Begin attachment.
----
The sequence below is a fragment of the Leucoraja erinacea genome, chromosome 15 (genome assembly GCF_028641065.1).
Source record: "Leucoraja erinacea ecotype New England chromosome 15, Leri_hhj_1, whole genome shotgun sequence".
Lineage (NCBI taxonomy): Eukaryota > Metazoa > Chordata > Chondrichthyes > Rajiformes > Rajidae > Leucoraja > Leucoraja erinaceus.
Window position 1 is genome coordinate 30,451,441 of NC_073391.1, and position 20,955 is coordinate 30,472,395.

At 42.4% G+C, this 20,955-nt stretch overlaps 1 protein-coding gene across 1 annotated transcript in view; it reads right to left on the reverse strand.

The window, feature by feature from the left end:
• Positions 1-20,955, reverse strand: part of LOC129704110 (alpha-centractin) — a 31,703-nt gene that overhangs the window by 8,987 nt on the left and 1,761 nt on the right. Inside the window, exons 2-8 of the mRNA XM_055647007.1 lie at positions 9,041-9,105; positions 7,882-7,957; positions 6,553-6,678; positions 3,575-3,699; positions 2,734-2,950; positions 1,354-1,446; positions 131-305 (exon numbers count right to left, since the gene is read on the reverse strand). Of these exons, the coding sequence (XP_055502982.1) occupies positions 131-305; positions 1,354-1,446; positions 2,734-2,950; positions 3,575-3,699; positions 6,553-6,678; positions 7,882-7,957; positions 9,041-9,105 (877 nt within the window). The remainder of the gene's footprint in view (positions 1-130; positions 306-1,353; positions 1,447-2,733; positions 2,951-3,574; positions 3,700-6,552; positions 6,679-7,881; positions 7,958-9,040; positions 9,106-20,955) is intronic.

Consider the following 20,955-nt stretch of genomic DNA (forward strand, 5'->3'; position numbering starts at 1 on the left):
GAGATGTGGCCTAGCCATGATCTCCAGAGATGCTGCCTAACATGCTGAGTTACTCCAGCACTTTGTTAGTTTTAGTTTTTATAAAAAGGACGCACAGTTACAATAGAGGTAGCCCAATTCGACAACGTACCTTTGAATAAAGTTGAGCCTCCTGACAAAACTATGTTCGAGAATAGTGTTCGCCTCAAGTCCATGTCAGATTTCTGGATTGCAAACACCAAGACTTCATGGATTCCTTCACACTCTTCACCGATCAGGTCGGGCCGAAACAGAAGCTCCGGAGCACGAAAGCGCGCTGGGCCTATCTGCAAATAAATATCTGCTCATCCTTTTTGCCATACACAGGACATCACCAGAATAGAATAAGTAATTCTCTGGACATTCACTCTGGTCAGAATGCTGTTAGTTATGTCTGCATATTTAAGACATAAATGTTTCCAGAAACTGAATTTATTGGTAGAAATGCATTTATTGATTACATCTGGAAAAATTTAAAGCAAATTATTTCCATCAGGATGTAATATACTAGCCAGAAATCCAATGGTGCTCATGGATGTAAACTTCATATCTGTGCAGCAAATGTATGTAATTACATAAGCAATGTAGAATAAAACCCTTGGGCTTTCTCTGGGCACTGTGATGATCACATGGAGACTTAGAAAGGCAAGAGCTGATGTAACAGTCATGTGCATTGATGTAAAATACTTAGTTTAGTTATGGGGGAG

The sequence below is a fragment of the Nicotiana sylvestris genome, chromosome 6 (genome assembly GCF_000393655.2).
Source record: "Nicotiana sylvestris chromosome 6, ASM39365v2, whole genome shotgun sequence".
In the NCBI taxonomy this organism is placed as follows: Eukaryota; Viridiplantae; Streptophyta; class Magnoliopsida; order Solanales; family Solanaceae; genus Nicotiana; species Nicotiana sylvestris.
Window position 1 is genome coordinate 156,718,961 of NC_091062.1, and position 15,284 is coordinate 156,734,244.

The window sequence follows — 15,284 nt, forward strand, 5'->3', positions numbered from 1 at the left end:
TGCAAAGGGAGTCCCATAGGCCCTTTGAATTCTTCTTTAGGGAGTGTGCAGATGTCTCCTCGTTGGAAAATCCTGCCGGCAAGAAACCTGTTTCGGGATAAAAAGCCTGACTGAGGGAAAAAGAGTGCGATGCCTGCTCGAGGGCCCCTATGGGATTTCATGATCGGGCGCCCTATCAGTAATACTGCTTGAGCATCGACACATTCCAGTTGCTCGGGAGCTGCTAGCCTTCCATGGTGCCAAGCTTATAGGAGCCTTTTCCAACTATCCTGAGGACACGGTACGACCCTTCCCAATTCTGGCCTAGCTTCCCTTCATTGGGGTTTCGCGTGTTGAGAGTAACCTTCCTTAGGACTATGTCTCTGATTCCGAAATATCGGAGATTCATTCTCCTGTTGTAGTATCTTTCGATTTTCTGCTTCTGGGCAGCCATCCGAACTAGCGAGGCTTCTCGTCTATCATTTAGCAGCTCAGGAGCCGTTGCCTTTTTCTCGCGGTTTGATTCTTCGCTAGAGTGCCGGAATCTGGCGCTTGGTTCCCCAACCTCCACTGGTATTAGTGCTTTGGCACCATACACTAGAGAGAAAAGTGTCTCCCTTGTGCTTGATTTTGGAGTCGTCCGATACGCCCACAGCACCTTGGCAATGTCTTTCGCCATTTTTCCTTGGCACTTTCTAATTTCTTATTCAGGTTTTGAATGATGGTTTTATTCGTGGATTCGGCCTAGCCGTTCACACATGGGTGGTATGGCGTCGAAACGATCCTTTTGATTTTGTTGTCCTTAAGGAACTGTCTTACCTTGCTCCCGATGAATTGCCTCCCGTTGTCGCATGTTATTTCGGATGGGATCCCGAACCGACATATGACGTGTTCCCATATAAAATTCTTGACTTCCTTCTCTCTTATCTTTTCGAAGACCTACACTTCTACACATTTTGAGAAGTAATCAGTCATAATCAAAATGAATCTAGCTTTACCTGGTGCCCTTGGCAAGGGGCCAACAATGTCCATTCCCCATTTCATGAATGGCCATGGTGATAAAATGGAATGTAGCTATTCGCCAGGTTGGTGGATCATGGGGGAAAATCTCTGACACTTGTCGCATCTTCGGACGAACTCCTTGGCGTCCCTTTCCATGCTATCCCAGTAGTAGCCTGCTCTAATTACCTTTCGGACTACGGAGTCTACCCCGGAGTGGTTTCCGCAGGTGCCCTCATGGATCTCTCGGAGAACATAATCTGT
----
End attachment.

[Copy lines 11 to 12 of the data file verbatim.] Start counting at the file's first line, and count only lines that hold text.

Source record: "Nicotiana sylvestris chromosome 6, ASM39365v2, whole genome shotgun sequence".
In the NCBI taxonomy this organism is placed as follows: Eukaryota; Viridiplantae; Streptophyta; class Magnoliopsida; order Solanales; family Solanaceae; genus Nicotiana; species Nicotiana sylvestris.